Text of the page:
Medal Capitulation d'Ulm et de Memmingen 'Capitulation of Ulm & Meningen', Issued by France, 1805
Artist: Jean Pierre Droz and Louis Jaley
Minted by Paris Mint

Obverse Description

Laureate head of Napoleon facing right, around, NAPOLEON EMP. ET ROI.; on neck truncation in small lettering, DROZ FECIT. below, DENON DIREXIT / M. DCCC VI.

Reverse Description

Emperor Napoleon in Roman costume, his head laureated, standing in a BIGA, drawn at full speed by horses; he holds the reins with both hands, (perhaps intended to represent Mars, god of War, in his chariot drawn by his two horses named by the poets Flight and Terror); above, Victory bearing in one hand a laurel wreath, and in the other, the palm branch of peace; under the belly of the horses, in the back-ground, are seen two small figures with the turreted crown on their heads, Ulm and Memmingen, in the act of supplication to him; in exergue, XVII . OCTOBRE . MDCCCV. / CAPITULATION / D'ULM . DE MEMMINGEN / LX . MILLE . PRISONNIERS; below in small lettering the arist's and series director's names JALEY. FT. DEN. DIR.

Edge Description



"As this medal embraces two different scenes of action, we shall but briefly mention the capitulation of Memmingen, which took place on the 14th October. On the 13th, Soult appeared before Memmingen, and on the day following it capitulated; the terms of which were generally considered as a proof of treachery on the part of the Austrian general in command.

By the various movements which had previously taken place, General Mack had most injudiciously diminished his army to little better than 40,000 men opposed to now nearly 140,000, and he had now no chance to escape except that of cutting his way through some part of the line that surrounded him. It is indeed impossible without having recourse to the idea of treachery, to account for that absolute stupidity with which Mack had all along clung to this position at Ulm, and he now found himself cooped up in a town, but little capable of defence, whilst the whole of his outworks and the heights that commanded the place itself, were in the occupation of Napoleon, who now on the 15th of October seemed anxious to avail himself of his positions, and accordingly, as if to hasten the final surrender of the Austrian army, made every preparation for storming the place.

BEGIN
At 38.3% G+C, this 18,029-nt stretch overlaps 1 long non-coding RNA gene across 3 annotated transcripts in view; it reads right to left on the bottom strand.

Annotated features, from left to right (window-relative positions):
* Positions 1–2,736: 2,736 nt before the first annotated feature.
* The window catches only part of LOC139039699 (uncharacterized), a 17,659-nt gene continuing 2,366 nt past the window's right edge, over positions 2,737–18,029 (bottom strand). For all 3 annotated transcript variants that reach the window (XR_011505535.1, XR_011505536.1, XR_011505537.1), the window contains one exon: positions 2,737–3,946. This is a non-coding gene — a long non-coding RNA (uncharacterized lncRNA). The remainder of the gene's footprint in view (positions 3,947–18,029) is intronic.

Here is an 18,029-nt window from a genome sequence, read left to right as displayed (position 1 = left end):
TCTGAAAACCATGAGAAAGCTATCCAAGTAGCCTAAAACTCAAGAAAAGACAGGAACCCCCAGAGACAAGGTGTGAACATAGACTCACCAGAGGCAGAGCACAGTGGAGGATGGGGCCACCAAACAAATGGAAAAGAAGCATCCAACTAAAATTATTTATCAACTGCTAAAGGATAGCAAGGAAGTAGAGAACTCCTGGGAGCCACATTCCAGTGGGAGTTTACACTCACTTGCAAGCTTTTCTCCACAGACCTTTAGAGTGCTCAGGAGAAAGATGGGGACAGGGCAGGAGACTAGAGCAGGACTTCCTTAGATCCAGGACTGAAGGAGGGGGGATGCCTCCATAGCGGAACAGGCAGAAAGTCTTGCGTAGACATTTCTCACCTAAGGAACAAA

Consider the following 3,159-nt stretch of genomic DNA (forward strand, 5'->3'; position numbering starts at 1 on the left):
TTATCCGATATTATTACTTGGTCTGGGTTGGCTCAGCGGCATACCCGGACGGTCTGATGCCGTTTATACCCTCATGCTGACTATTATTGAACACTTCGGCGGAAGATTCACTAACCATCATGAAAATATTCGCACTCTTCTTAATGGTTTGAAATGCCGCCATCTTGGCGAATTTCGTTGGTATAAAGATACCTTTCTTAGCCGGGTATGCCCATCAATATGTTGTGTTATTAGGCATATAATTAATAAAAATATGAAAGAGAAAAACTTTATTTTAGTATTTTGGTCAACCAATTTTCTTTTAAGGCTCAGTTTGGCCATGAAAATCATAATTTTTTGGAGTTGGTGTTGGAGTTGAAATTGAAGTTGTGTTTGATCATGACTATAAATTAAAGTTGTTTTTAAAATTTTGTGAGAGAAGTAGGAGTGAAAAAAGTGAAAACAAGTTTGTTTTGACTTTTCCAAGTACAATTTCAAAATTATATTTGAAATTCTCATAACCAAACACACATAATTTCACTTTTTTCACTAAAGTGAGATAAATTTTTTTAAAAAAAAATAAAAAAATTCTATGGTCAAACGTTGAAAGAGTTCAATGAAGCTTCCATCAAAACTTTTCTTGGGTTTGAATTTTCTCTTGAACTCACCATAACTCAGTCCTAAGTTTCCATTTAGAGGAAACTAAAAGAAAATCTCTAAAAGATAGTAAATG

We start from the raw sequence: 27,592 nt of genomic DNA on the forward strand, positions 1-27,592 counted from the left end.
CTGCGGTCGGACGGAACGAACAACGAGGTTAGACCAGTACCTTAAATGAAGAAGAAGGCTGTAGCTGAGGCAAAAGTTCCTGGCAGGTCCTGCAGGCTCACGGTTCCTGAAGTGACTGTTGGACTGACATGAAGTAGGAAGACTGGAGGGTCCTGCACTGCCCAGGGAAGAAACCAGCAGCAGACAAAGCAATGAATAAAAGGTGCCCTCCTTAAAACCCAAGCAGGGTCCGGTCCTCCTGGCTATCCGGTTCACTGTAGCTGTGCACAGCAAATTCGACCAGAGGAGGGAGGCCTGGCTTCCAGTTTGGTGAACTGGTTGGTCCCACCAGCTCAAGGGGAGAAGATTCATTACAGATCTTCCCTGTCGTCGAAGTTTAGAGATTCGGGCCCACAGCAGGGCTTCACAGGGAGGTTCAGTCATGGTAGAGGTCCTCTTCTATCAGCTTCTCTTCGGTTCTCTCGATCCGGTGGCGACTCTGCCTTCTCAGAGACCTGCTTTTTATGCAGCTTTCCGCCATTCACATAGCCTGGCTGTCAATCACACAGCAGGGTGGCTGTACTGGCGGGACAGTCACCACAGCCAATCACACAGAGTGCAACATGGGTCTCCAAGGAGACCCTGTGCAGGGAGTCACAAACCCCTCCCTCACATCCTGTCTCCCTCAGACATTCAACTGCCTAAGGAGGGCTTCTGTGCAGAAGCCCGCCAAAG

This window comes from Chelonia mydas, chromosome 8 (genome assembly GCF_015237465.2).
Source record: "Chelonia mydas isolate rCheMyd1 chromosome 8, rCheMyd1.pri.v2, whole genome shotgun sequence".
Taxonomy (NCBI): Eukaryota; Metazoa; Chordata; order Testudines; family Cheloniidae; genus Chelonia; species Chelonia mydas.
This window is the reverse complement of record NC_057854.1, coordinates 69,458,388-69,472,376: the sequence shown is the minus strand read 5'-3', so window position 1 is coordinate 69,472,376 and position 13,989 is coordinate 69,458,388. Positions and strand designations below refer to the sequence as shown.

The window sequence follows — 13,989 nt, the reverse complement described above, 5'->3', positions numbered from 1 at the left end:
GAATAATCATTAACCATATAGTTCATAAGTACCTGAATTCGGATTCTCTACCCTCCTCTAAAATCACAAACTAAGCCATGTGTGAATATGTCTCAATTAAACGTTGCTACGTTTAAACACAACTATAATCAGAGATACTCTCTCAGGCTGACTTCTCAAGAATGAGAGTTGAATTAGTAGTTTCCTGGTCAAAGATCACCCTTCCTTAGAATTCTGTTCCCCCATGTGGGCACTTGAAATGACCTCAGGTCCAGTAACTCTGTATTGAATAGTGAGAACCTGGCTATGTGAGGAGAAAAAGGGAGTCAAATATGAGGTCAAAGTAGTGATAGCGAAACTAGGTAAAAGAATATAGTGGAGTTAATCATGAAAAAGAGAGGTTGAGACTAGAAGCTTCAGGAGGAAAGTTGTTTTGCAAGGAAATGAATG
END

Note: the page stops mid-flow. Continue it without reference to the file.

Napoleon having made these preparations, lie sent in a summons to General Mack, in which he called upon him to capitulate instantly, or to abide the event of a storm; these demands having been received by Mack, he, after the appearance of a short hesitation, agreed to all the terms proposed, which were, that Ulm should be surrendered, with all its magazines and artillery; the garrison, to the number of 30,000 men, being allowed to march out with the honours of war; then to lay down their arms, whilst the principal officers should be allowed to return to Austria upon parole; the Subalterns however and privates were all to be sent prisoners to France.

This took place on the 17th, but Mack stipulated for delay to the 25th of the month, and Napoleon agreed, that if either an Austrian or Russian force should arrive before midnight of that day, sufficiently strong to blockade Ulm, than the capitulation was to be of no effect.

Anxious to lose no time, Bonaparte invited General Mack to an interview on the 19th, and on the assurance that no succour could possibly arrive, he signed an additional article, by which he agreed to evacuate the place, and surrender the army the next day, the 20th, on the condition, that the corps of Marshal Ney should not advance more than ten leagues from Ulm before the
25th at midnight." Laskey 9 -98

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